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Top Tips for Late Arrival at Campgrounds

The best way to avoid late arrival at campgrounds and RV parks is to follow the 3-3-3 Rule. Don’t know what that rule is all about? Keep reading. You’ll learn how this guideline can help you avoid late night check-ins. We also share what to do if an after-hours RV park arrival is unavoidable.

How the 3-3-3 Rule Helps You Avoid Late Arrival at Campgrounds and RV Parks

Always try to do one of the ‘3’s’ in the rule. For example, drive no more than 300 miles, up to three hours and/or arrive by 3pm.

Why do RVers choose to arrive by 3pm?  If you have done any amount of travel in an RV, you will find it is a little more complicated driving a larger rig. You must choose your locations to pull over and refuel a little more carefully (especially if you drive a large rig and need diesel).

When you drive a larger vehicle and you are on the road long periods of time, there are more opportunities for something to go wrong. Choosing 3pm as an arrival time gives you a few more hours if you need to wait on assistance by the side of the road. This hopefully prevents you from sitting up camp in the dark.

We avidly follow the 300 miles and arrive by 3pm. That usually puts us departing our campground between 8 and 9 in the morning.

But even the best plans can be destroyed when you can’t get your slides in. Or roadside service can’t get to you for several hours. A multitude of other malfunctions can set you back too. So, what do you do when you know you’ll be one of those people with a late arrival at campgrounds or an RV park?  You do have choices.

Contact the Campground for Late Check-In

Check with the campground if you will be arriving late

Call the campground when you know how late you will be. You aren’t arriving until 3pm if you follow the 3-3-3- rule so there is no rush to call them right away. But do contact them before your intended arrival time if you know you’ll be late.

Some campgrounds are flexible and will let you do an after hours campground check-in. Other places only permit arrivals during a specific window. You need to confirm with them what is permissible or if they can make exceptions.

If a late arrival at campgrounds like theirs is not allowed, you are going to need to make other arrangements for the evening. So, if you can’t arrive at the campground late or believe you will be stuck with RV repairs on the road, you may need to make other overnight accommodations.

How to Plan a Late Arrival at a Campground

If you can arrive late, determine what the best option for parking will be. Some campgrounds will advise you to stay in the main parking lot overnight instead of going to your RV site. Others will want you in the site and not blocking entrances to the campgrounds. If it doesn’t matter to the RV park manager, you decide.

Here are some of the things that should influence your decision on parking late.

  • Have you done a Google Satellite view of the RV park?  The satellite view will let you see obstacles or issues with parking.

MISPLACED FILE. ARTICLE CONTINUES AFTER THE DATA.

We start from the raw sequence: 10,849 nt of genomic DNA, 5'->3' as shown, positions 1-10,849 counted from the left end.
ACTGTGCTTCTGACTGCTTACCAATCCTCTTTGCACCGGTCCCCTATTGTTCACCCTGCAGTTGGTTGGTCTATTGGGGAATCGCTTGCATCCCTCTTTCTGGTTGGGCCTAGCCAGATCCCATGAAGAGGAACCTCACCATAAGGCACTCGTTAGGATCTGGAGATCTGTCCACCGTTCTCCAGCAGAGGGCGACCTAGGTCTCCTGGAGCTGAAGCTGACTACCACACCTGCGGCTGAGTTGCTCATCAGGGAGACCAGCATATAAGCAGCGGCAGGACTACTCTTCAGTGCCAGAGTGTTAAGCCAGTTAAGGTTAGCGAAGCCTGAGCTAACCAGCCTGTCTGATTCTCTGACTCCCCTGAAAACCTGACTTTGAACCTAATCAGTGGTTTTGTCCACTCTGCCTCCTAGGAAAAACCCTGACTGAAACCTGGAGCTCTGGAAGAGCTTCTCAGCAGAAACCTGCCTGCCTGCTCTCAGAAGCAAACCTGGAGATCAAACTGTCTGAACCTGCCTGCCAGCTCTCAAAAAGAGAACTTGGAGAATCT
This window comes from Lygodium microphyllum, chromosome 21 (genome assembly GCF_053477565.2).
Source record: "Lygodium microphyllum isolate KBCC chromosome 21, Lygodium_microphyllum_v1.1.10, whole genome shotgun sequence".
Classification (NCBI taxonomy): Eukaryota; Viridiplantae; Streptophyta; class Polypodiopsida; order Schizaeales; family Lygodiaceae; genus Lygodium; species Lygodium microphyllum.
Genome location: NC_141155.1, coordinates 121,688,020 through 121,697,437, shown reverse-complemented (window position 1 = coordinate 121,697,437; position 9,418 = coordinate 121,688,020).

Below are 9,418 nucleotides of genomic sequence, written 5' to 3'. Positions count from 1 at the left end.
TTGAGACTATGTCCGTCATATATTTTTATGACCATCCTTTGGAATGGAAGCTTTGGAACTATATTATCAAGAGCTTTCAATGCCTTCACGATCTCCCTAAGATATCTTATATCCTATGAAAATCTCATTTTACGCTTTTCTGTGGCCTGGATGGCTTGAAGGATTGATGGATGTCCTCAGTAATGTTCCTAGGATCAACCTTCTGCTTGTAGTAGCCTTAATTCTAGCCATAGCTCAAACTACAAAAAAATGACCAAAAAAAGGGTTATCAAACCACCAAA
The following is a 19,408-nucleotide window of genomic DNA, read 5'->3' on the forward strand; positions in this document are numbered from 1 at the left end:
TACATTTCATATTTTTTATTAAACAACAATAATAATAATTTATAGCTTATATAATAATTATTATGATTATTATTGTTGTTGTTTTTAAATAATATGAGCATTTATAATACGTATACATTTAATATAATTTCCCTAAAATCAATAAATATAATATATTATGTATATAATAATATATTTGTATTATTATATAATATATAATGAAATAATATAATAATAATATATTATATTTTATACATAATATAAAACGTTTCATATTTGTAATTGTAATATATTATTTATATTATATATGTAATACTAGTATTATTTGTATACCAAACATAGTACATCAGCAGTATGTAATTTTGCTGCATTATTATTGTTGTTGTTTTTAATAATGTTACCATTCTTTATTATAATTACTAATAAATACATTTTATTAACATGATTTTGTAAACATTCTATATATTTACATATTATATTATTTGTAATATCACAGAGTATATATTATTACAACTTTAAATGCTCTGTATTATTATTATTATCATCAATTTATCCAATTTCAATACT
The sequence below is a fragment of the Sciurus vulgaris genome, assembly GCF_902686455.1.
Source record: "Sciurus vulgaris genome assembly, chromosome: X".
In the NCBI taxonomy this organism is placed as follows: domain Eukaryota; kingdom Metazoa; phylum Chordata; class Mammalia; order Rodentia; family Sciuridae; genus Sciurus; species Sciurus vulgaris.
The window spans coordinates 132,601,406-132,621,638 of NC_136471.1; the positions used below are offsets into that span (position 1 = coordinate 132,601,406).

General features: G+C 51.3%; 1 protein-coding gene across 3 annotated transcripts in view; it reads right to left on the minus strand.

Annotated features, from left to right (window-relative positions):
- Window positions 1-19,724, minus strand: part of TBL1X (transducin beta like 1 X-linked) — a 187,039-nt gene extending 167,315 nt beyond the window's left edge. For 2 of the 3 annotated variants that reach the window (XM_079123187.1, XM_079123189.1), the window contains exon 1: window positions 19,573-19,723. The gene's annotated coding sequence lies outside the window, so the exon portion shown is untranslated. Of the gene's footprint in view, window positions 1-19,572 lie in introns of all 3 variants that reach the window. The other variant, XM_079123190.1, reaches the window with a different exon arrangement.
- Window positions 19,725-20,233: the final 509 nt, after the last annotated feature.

• Are you familiar with this campground?  Maybe you have been here several times and feel comfortable with the grounds.
  • Another item you should consider is yourself. Do you feel confident in your RV parking and driving skills?  You may not want to attempt maneuvering into a spot in the dark. That’s OK.
  • Do you have the right equipment to park in your site?  Flashlights, walkie talkies, wide RV sites?
  • If you are not going to your site but will be hanging out in the parking lot until morning – do you have items to keep you warm or keep you cool overnight until you can get parked. Do you need to eat? 
  • If you are not setting up at your site in the dark, will you have access or passcodes to park amenities in case you need them?
  • Have you pulled up a map of the campground?  Download it to your phone in case you can’t access the Internet.
  • And does the campground have Wi-Fi?  Will you need access in case of emergencies?

How to Do Your RV Set Up in the Dark

Do minimal set up when you park your RV at night

Are you an experienced RVer?  Some people have been RVing so long and are so familiar with their rig that they could do it blind-folded. This is great if you are setting up at night. But if you are arriving in a new-to-you RV and you require visual checks during set-up, you may not want to attempt a set up in the dark.

Also, you do not have to set up everything at night. Connect, un-connect, and slide out only what is necessary to go to sleep. All your other RV lifestyle needs can wait until you are out of quiet hours to finish.

Don’t Annoy Campground Neighbors

If everything is working out for you to go directly to your RV site and you feel confident to do so, do it quietly. No one should know you arrived late at night except when they wake up in the morning and see a new RV there. Remember some campgrounds have tent campers. They can hear your yelling as you get into your spot. Also, some campers are young ones that parents will not appreciate you waking.

In the end, no matter what your reason is for an after hours campground check-in, the RV park nor any of the campers are responsible for it. They should not suffer through your rough experiences too. Don’t annoy campground neighbors. Sometimes it is less stressful to find a Harvest Hosts to stay overnight. Or look for a free overnight camping spot if you can’t get to the campground in time.

Remember, you are on your way to relax and enjoy your RV getaway!


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